While a UBI could never fully supplement the incomes of the millions of call-center workers, truck drivers, and manufacturing workers at risk of losing their jobs due to automation, it could alleviate financial burden for millions of American families.



Justifiably befuddled

Like many Americans, I am a homeowner. Like many, I am a struggling homeowner. I retired at 62. Now I am, in my opinion, poor. I am in negotiation to modify the 30-year loan to make ownership financially possible. Without some relief, I will probably lose the house.

Over the course of the 14 years I have lived here I have had three different loan servicers. Having to pay three different companies my monthly mortgage payment piqued my curiosity. Who am I really paying?

When first looking for a place to call home, I was approved by FHA with a loan guarantee. In order to get approved, I had to pay an insurance premium every month ($25 to $35) for about 13 years. (FYI: Now homeowners have to pay for the entire loan length.) I thought that the FHA insurance policy would have the beneficiary listed so I could start there and search forward in time to the current owner of the note. I was told by the FHA representative that I could not have a copy of the policy because the beneficiary wanted to remain anonymous.

Let me understand this. I paid $3,000-plus in insurance premiums over 13 years and I don't get a copy of the policy? I pay auto, life, homeowners insurance and I always get a policy so I know what I am covered for. I feel befuddlement creeping in. Does this policy even exist? Why does the beneficiary have to remain anonymous? Will his/her spouse be mad if he/she finds out there is a policy? Is this a matter of national security? OMG ... legal thoughts creeping in. Is this theft by deception? Full throttle befuddlement is approaching!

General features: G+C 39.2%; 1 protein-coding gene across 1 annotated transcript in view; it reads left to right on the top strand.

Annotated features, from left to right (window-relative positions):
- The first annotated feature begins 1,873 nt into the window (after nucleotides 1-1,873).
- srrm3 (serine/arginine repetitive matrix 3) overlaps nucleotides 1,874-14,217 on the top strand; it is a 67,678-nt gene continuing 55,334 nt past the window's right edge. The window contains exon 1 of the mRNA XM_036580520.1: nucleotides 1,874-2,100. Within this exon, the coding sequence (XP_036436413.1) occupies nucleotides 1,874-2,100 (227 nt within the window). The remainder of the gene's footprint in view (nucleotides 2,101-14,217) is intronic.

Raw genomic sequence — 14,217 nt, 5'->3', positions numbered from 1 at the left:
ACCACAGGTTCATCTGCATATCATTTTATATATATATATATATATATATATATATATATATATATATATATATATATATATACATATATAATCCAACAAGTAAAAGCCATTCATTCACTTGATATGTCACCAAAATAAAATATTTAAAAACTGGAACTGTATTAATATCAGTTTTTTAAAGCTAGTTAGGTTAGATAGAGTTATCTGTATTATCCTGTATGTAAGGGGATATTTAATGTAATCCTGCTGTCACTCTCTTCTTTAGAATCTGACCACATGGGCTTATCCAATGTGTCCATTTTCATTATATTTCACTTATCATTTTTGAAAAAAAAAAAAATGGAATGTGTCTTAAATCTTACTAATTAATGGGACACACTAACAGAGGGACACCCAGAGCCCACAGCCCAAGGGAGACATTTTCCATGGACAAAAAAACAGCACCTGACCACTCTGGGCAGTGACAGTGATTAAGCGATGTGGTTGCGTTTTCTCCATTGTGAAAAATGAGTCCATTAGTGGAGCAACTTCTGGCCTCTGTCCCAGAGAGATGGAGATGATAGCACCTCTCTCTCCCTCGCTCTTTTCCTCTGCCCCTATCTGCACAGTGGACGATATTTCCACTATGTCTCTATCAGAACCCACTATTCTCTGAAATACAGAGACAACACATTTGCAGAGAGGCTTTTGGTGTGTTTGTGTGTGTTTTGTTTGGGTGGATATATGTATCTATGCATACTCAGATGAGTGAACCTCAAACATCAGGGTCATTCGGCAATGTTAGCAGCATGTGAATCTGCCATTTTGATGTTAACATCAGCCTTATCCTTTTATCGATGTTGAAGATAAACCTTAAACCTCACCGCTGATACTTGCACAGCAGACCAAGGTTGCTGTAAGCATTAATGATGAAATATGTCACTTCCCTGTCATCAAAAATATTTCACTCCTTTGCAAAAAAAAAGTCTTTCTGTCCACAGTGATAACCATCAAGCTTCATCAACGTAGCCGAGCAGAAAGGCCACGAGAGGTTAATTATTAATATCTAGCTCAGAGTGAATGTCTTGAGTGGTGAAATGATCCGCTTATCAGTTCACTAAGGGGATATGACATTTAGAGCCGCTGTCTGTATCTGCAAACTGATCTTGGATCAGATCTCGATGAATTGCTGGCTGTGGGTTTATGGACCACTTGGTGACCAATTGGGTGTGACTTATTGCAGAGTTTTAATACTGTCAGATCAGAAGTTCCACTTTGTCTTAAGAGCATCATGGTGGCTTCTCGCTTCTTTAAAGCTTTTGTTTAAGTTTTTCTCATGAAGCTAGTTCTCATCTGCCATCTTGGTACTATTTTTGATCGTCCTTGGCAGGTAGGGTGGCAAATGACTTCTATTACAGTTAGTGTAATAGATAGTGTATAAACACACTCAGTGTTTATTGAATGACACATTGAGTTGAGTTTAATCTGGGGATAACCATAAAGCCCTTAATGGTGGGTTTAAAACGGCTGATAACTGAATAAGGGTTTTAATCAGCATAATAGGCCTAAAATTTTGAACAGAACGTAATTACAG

Is my befuddlement justified? Is there a cure? OK, I might look at things a bit warped, but for those buying a new house, think about this. Hypothetically if you buy a house for $150,000 and have to pay FHA tens of thousands in insurance premiums over 30 years, don't you think you should be able to at least see the policy you are paying for? Don't be the one to get befuddled like me. It's not a fun place for the brain to be.



Warnings unheeded

Rep. Steve Womack and Senators Tom Cotton and John Boozman: As one of your unrepresented constituents, I'd remind you of a member of your own party's warnings about Trump: "He's a race-baiting xenophobic religious bigot," and "We would get slaughtered as a party if Donald Trump is our nominee, and quite frankly, we would deserve it."

Well, gentlemen, prepare for the slaughter. I presume that you, being race-baiters yourself and representing a majority racist state, will remain in office, but once again, as it should be, you will be America's unseen and embarrassing minority.


Eureka Springs

Editorial on 01/06/2020

Print Headline: Letters